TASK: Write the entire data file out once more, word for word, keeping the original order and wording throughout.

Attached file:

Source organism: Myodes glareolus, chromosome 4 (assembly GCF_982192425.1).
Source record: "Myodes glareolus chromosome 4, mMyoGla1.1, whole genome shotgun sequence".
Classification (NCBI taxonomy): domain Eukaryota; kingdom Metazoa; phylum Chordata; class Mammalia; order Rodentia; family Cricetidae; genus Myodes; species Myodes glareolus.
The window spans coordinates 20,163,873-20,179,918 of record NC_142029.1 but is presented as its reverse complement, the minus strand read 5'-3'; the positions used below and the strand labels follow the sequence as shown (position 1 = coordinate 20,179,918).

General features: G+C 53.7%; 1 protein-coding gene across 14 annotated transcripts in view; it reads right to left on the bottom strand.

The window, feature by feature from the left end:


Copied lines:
Source organism: Myodes glareolus, chromosome 4 (assembly GCF_982192425.1).
Source record: "Myodes glareolus chromosome 4, mMyoGla1.1, whole genome shotgun sequence".
Classification (NCBI taxonomy): domain Eukaryota; kingdom Metazoa; phylum Chordata; class Mammalia; order Rodentia; family Cricetidae; genus Myodes; species Myodes glareolus.
The window spans coordinates 20,163,873-20,179,918 of record NC_142029.1 but is presented as its reverse complement, the minus strand read 5'-3'; the positions used below and the strand labels follow the sequence as shown (position 1 = coordinate 20,179,918).

General features: G+C 53.7%; 1 protein-coding gene across 14 annotated transcripts in view; it reads right to left on the bottom strand.

The window, feature by feature from the left end: